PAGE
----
In need of a floppy controller for a 286 he was working on, [Gadget Reboot] took to GitHub to see what was available in the open hardware space. There he found an ISA board capable of controlling up to eight drives from [Sergey Kiselev] called the Monster Floppy Disk Controller (FDC) — arguably overkill for the task, but too impressive to pass up. Luckily for us, he decided to document the build process in a video that covers everything from ordering the boards to configuring the BIOS.
The video starts with a high-level overview of the schematic, which as you might have guessed, essentially puts two identical floppy controllers on the same board. You can tell this design was put together during the current chip shortage, as [Sergey] was careful to include some wiggle room if certain parts became unavailable and had to be swapped out for the alternatives listed in the BOM. It’s a decision that already paid off for [Gadget Reboot]as in some cases he had to go with the second-choice ICs.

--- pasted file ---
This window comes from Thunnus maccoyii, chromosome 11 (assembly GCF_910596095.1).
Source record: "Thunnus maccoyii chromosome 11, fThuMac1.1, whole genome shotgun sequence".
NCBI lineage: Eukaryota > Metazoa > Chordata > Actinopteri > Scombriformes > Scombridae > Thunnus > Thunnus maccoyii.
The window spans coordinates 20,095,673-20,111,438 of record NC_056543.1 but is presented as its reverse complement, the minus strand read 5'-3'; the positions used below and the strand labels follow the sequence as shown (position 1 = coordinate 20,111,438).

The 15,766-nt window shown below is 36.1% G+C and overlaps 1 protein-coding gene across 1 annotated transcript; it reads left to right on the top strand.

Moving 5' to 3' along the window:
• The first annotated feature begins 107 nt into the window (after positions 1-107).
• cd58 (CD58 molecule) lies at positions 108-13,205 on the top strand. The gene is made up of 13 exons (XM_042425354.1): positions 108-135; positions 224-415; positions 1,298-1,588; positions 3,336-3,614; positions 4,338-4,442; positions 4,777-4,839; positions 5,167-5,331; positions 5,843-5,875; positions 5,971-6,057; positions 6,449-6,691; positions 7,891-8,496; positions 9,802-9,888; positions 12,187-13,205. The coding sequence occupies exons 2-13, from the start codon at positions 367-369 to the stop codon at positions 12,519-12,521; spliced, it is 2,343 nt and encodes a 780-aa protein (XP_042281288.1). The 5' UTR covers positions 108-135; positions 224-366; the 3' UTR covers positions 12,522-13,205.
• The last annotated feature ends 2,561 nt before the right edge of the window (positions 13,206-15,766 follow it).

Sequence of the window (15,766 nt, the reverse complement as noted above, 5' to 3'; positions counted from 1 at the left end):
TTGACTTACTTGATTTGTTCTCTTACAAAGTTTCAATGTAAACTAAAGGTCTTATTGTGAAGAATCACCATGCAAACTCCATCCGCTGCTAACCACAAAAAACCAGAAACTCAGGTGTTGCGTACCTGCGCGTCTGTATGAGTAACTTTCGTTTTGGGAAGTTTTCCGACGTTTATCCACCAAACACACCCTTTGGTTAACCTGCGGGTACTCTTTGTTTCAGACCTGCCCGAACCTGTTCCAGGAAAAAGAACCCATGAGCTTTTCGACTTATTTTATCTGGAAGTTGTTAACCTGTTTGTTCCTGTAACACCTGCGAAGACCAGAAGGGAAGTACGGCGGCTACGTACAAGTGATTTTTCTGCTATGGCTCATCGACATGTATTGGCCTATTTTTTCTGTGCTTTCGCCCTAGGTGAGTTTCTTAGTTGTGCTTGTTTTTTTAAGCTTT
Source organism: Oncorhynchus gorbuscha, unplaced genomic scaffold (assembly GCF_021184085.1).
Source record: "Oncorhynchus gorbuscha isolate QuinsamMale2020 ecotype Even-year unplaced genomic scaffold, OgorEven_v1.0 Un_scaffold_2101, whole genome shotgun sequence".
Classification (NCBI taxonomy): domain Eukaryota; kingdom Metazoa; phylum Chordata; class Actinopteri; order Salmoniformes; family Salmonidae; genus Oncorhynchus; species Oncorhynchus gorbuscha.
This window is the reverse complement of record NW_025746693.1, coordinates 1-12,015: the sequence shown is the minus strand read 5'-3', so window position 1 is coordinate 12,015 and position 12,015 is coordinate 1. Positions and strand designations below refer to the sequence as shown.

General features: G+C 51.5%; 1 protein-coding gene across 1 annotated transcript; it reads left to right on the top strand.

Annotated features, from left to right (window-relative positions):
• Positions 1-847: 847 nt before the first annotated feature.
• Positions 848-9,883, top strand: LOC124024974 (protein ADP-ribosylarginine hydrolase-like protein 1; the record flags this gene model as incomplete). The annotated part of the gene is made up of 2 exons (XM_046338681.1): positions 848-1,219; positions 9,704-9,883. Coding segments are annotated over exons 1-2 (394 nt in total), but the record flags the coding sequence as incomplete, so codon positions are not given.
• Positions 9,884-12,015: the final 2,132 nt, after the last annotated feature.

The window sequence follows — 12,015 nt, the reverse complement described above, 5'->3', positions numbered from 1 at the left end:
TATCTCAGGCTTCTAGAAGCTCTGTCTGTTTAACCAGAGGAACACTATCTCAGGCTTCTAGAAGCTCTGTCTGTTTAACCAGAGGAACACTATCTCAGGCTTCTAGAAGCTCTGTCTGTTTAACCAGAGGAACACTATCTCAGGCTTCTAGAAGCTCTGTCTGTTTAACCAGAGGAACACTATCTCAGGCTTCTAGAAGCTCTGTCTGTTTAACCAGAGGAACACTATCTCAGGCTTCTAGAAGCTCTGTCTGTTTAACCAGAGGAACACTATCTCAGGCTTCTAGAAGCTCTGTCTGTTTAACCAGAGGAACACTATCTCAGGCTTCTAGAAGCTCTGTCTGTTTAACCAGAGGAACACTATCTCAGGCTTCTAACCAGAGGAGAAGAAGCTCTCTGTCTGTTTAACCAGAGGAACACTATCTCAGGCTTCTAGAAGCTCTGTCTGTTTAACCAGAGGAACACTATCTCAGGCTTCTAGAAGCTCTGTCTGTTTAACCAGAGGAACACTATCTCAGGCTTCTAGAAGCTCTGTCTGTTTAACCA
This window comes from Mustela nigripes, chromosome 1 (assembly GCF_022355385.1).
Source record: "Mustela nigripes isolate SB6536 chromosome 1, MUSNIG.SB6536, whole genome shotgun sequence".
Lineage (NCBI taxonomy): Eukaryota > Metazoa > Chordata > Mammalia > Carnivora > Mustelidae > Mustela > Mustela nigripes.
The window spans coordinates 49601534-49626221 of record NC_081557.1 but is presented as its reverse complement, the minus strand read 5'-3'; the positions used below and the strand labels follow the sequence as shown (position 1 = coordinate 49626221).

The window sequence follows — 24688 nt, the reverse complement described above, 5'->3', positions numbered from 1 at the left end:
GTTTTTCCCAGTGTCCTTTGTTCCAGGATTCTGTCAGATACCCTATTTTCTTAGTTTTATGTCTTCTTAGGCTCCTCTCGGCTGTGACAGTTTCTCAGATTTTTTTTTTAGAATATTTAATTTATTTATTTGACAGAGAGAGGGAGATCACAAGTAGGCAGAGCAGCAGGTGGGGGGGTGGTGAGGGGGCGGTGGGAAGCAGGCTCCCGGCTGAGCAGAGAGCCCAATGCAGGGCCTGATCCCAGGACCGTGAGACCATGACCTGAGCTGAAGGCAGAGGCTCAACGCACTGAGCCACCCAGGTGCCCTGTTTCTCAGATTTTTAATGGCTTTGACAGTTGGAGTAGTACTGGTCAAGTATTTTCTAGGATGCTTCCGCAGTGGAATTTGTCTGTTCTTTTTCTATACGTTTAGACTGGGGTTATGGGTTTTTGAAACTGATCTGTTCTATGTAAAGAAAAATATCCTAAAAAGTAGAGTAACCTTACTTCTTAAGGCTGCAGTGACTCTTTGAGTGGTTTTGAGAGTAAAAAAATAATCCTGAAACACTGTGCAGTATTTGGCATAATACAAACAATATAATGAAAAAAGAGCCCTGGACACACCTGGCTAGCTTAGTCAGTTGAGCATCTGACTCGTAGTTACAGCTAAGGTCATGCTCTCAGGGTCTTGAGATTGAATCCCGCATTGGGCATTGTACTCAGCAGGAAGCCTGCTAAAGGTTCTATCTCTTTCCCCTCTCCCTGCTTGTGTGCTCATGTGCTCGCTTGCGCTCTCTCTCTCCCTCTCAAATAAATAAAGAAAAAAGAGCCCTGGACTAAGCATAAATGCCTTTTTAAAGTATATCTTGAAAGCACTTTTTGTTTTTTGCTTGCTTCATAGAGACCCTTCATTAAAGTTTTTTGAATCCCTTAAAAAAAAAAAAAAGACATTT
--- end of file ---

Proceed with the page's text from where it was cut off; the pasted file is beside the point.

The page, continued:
[Gadget Reboot] was in for something of a surprise when he submitted the board for fabrication, as selecting the option for gold contacts on the edge connector made the production cost jump from $5 to nearly $300. He details how he was able to bring that cost back down a bit, but it still ended up being more than 10 times as expensive as the base price.
The second half of the video is dedicated to configuring the Monster FDC, which will certainly be a helpful resource for anyone looking to put this board to work in their own system. [Gadget Reboot] demonstrates using the board with “only” four floppy drives, and everything looks to work quite well.
Of course if your needs aren’t quite so grandiose, we’ve seen some more expedient floppy controllers which might be closer to what you’re looking for.
Thanks to [AnotherMaker] for the tip.